Thanks for the entertaining, useful and fun bonus


    • LindaKohanov on December 29, 2011 at 5:05 pm

      Hi Ian,

      As usual some great comments and questions. Setting boundaries effectively is a skill that we are not taught in our culture. It is something I spend a lot of time teaching people when they work with my horses, and in coaching people how to translate this skill to human situations when they return home.

      A boundary is not a “block” in terms of a wall. It can be flexible according to timing, approach and the attitude of those we feel compelled to set boundaries with. When someone is coming at us too quickly and aggressively, often to bend us to their will, manipulate us, or gain advantage over us in some way without considering our needs (people often do this unconsciously), we need to recognize those (primarily nonverbal) cues and get them to back off. The key, is to give them immediate positive feedback when they do back off, in terms of realxed, engaged body language/tone of voice, soft eye contact, and the effort to connect, whereupon we can begin to negotiate with them about what they really want from us and how we can help them acheive their goals in ways that nourish individual and group needs simulatneously.

      I will be devoting an entire lesson to the art of boundary setting and its importance in creating an atmosophere of mutual respect that leads to greater team work and creativity. Effective boundary setting, and recognizing that you need to set one in the first place, has a significant nonverbal dimension to it. The first step, however, is realizing that a feeling of anger rising in your body is nature’s alarm that you need to pay attention to who is crowding, pushing or manipulating you. However, the key is to use this feeling thoughtfully, as information, not to lash out in a reactive way. Sometimes, when I feel anger rising, I need to politely excuse myself from the situation so that I can strategize about how to set a boundary in a way that creates mutual respect and an atmosphere of problem solving. If I’m at work, and I simply recognize who the anger signal is referring to, I will experience a slight release in the feeling because my body knows I’ve at least become conscious of who the alarm refers to. In this way, when I go home, I am less likely to engage in defected rage on an innocent by-stander.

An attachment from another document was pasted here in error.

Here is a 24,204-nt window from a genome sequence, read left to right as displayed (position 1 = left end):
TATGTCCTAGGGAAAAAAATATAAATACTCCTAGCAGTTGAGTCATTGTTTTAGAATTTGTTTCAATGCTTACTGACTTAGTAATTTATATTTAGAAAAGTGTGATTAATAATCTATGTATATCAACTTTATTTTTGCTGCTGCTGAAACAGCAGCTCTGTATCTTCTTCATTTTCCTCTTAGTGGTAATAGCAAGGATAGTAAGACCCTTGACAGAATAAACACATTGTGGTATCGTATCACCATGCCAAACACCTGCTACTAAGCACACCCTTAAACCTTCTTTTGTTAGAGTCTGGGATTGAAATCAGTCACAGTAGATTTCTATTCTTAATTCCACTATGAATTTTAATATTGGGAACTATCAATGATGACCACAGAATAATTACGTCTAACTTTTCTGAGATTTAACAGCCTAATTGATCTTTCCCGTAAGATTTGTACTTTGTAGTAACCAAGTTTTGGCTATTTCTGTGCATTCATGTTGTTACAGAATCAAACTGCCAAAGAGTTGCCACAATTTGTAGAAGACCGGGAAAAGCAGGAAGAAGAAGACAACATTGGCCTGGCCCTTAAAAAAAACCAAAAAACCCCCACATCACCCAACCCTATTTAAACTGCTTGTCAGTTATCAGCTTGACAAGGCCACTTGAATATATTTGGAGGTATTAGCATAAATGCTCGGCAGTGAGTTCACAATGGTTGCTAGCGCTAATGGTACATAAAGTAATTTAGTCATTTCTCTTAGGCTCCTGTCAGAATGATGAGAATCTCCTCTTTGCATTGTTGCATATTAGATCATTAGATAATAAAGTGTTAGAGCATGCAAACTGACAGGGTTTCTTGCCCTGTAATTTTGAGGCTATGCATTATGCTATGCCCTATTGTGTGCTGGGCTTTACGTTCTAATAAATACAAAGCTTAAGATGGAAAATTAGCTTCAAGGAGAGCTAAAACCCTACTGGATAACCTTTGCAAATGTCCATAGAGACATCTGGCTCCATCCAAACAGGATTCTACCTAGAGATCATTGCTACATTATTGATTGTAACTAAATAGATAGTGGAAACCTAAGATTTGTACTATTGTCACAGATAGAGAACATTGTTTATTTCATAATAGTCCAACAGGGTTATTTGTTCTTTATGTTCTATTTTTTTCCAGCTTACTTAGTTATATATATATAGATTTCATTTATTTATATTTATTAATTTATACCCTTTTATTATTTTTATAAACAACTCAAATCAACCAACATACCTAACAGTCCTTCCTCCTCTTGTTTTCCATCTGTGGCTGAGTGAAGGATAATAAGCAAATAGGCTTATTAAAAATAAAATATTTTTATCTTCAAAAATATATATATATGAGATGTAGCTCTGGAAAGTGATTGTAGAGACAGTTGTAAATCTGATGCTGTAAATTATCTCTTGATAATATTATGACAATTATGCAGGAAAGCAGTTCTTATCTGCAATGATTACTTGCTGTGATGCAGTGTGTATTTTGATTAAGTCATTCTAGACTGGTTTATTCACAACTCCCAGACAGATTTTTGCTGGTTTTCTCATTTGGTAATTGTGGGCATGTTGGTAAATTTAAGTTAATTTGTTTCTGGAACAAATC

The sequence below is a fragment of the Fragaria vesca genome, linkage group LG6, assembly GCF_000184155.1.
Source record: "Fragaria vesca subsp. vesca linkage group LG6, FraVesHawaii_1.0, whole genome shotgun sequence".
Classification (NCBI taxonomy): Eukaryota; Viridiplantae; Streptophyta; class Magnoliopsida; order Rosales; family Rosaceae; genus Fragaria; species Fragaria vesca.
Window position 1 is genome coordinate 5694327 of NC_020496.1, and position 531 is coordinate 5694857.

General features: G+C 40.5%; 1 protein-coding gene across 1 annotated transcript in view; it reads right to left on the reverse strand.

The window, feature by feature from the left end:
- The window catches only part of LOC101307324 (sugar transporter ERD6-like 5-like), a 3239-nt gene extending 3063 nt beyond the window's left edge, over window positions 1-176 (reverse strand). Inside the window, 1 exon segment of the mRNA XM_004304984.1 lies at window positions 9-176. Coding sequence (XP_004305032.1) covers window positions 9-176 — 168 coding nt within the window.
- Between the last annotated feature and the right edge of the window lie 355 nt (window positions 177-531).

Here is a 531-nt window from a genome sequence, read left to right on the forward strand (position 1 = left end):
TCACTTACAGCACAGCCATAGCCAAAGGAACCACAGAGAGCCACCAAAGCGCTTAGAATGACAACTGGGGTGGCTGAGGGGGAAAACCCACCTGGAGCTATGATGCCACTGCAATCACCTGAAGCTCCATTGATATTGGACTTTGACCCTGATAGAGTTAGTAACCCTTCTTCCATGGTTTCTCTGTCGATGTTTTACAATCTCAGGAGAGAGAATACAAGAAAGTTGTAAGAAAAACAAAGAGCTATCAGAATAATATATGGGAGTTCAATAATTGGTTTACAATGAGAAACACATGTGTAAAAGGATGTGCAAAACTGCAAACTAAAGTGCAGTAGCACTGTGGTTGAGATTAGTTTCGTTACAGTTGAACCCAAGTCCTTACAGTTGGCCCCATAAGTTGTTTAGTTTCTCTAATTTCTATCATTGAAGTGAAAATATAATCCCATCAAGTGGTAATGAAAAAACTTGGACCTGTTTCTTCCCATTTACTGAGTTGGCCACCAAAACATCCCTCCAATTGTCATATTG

Deflected rage is the misuse of anger. To avoid lashing out unconsciously at the wrong person, we must feel anger in its earliest, most subtle phase, and begin efforts to problem solve on how to address the issue arising with the person the anger refers to. This brings thought into the center of a potentially volatile emotion like anger. When you use anger properly, you do NOT lash out in anger, you use the energy of that emotion to stand your ground and negotiate how the needs of both parties can be met more effectively.

      • Ian Rowcliffe on January 26, 2012 at 1:55 pm

        Yes, but easier said than done. I have been thinking a lot about the emotional message chart and sense a more intuitive representation of it would be really useful. The point is that you want something that conveys the message faster than sifting through words and ideas. Perhaps an iconic representation?

        Otherwise, I note that Karla Mclaren has produce a set of Emotion cards: